In 1910, the city bought the camera obscura. It was so popular that it was hoped it would help bring traffic to Linda Vista Park (now Palisades Park) on Ocean Avenue. It was reported:

The unique device known as the Camera Obscura which for many years occupied a site on the beach, has been purchased by the city and is being installed on the bluff in Linda Vista Park. This was done as an inducement to secure the stopping here daily of the excursion cars of the balloon route of the Los Angeles Pacific. 7
Camera Obscura, ca. 1924 | Security Pacific National Bank Collection, Los Angeles Public Library
Camera Obscura, ca. 1924 | Security Pacific National Bank Collection, Los Angeles Public Library
Camera Obscura and Adult Recreation Center, 1937 | Security Pacific National Bank Collection, Los Angeles Public Library
Camera Obscura and Adult Recreation Center, 1937 | Security Pacific National Bank Collection, Los Angeles Public Library

Reflections

A carload of sight-seeing visitors from Illinois were listening intently to E.W. Williams as he concluded his routine spiel at Santa Monica's unique Camera Obscura. "And this is Ocean Front Avenue, the wide street you left when you came in here." He was saying to his silent hearers as he turned the pilot's wheel at the wall. A woman spoke out. "Look," she shrieked. "There's May! She's my next door neighbor!" The visitors at the time were looking at the tilting circular table on which the Camera Obscura's full color image of the scene outside was reproduced. They had watched -- indirectly of course -- a tourist partly leave their bus at the curb. And in the crowd the excited vacationist from the Middle West had spotted her friend from "back home." "Folks are always seeing somebody they know," says Williams, a twinkle in his eyes. "And sometimes there's a good laugh in it. The folks in the image don't know they are being watched, you see."--Los Angeles Times, July 14, 1946 8
'Year in and Year Out, Camera Obscura Still Draws Crowds' Los Angeles Times, July 14, 1946
'Year in and Year Out, Camera Obscura Still Draws Crowds' Los Angeles Times, July 14, 1946

Until the 1950s, the camera obscura occupied a "cupola sitting like a birdhouse" in "ramshackle quarters" in Palisades Park, right next to the Pacific Electric Station. The two story structure also contained the "Chess and Checkers Club," a forerunner of the Senior Recreation Center. It seems fitting that this increasingly antiquated device was located in a building devoted mainly to the elderly. Here, three hundred senior members met daily to play board games and socialize. E.W. Williams was one of these self-proclaimed "old duffers." For over thirteen years, the bachelor was the official camera obscura operator, though he always referred to the job as "only temporary." Admission was free, and it was estimated that several hundred people visited each day. There were occasional excitements, like the time the camera obscura reflected a burglary in real time:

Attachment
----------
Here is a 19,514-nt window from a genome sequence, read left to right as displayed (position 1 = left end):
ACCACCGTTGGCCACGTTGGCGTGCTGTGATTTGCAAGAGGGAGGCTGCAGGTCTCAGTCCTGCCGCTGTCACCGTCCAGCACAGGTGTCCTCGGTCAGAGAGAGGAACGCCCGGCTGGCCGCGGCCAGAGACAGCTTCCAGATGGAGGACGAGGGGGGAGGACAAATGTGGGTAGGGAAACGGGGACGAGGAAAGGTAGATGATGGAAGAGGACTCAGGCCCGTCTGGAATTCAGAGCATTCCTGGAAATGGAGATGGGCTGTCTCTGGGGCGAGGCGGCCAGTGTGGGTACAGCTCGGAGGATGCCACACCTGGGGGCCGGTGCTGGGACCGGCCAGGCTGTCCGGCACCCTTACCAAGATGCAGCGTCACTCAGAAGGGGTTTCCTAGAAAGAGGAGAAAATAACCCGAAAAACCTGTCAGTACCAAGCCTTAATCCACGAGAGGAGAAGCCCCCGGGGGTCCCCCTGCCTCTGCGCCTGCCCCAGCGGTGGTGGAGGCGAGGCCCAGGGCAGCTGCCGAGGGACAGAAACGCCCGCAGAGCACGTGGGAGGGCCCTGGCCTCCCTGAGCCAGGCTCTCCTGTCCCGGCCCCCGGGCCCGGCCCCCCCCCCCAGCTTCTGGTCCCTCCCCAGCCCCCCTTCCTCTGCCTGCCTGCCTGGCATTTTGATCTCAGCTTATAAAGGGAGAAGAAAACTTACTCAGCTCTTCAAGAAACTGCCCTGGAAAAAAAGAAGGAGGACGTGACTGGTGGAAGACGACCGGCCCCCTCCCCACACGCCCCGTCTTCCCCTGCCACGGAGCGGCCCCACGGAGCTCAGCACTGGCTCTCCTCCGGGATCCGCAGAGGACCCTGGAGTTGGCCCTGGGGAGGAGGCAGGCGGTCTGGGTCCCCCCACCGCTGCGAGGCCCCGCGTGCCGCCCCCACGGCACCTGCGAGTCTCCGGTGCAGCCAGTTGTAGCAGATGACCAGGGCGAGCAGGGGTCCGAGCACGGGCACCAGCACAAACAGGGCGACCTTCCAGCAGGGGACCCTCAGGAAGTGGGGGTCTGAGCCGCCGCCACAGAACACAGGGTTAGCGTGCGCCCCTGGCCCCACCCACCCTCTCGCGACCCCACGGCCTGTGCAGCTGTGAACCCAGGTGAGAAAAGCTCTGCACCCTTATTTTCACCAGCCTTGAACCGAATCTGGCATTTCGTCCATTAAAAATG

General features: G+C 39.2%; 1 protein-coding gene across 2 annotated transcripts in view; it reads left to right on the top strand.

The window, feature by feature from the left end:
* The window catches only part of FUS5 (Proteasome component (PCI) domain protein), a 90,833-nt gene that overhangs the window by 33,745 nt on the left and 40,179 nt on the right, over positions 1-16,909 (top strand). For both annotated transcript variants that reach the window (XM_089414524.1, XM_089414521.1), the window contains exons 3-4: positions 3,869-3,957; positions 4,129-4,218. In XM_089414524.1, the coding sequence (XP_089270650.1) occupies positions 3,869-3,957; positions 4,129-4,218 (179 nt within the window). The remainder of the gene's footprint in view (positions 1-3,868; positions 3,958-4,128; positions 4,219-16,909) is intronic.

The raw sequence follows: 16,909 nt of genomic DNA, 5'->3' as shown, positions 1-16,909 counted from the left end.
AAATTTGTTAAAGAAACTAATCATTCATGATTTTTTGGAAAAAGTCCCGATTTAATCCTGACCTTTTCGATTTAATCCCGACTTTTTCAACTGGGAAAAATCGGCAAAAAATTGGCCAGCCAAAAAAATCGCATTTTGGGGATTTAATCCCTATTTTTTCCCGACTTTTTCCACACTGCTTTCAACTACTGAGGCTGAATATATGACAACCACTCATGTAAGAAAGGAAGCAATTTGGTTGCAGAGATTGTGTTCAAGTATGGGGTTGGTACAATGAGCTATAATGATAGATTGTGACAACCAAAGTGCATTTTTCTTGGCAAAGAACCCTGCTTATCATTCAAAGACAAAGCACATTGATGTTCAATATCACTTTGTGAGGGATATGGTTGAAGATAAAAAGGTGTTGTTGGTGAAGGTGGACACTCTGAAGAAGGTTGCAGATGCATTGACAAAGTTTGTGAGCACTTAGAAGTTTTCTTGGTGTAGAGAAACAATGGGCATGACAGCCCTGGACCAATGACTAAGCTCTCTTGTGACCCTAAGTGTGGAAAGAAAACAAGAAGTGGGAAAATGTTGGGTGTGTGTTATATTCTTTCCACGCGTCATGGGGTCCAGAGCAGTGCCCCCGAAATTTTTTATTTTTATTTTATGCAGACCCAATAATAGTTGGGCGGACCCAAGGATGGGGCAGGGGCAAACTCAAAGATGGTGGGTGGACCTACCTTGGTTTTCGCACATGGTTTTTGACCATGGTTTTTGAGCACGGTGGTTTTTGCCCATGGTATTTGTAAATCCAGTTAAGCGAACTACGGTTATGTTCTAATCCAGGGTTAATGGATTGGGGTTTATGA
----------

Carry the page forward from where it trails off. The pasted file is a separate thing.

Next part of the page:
About two years ago...the Camera Obscura was a thief's undoing. Just as the lens turned to pick up a view to the north, it focused on a muscular youth stealthily approaching a woman asleep in the grass of the park. The speiler stopped the camera to watch. His audience, gasping at the image before them, saw the young athlete steal the sleeper's purse and sneak away to riffle it of its contents. Williams summoned an officer. The policeman found the thief with the money, watch and other valuables from the purse still in his possession. The purse had disappeared down a storm sewer. The victim went into hysterics -- and possibly back to her home in Philadelphia with a hearty regard for the camera obscura. 9

As attractions like the camera obscura became less common, the Santa Monica device earned a special cachet. It was claimed to be one of the only revolving types of camera obscuras in the world. When tilted, it could view a beautiful panorama of Los Angeles, including "Broadway, with snow-capped mountains ...the south end of the park with Ocean Park Pier in distance ... Catalina ... on a clear day." 10 Since it cost little to nothing to maintain, and volunteers provided the tours, it was the perfect attraction for the city to hold onto.

A New Home

Viewers one day assisted police in apprehending a hit and run driver. "While we were viewing the picture we saw an autoist crash into cars parked along Ocean Ave." said Mrs. Elkins [Rec Center volunteer]. "The driver backed up and drove away but the picture was so sharp that we were able to read the license plates of the offender's car. We informed the police, thus enabling them to locate the driver."--Los Angeles Times, February 2, 1958 11

In 1955, the camera obscura moved to a new room, specifically built for it, in the new Senior Recreation Center in Palisades Park. It is now one of the only public camera obscuras on the West Coast. The Senior Recreation Center offers classes and lectures focused around the camera obscura theme. In 2004, it was estimated that during the summer around 40 people a week visited the device. According to an employee at the center, reactions to the old novelty are decidedly mixed. "A lot of people go up and say, 'Wow, that was really cool.' Other people say, 'Is that it?' " 12 I guess beauty is in the eye of the beholder.

_____

1 "Surroundings Santa Monica: Camera Obscura Offers Warped Ocean View" Los Angeles Times, September 9, 2004
2 "Seaside townsman banquet" Los Angeles Times, May 5, 1904
3 "From Catalina: A birthday surprise" Los Angeles Times, July 3, 1896
4 "Something to draw: Westlake park to get new attraction" Los Angeles Times, Oct 14, 1898
5 "Obscura views skyline in unusual brilliance" Los Angeles Times, February 2, 1958
6 "Merry crowd on santa monica beach" Los Angeles Times, July 20 1902
7 "City buys camera santa monica" Los Angeles Times, June 30 1910
8 "Year in and year out, camera obscura still draws crowds" Los Angeles Times, July 1, 1946
9 Ibid.
10 Ibid.
11 "Obscura views skyline in unusual brilliance" Los Angeles Times, February 2, 1958
12 "Surroundings Santa Monica: Camera Obscura Offers Warped Ocean View" Los Angeles Times, September 9, 2004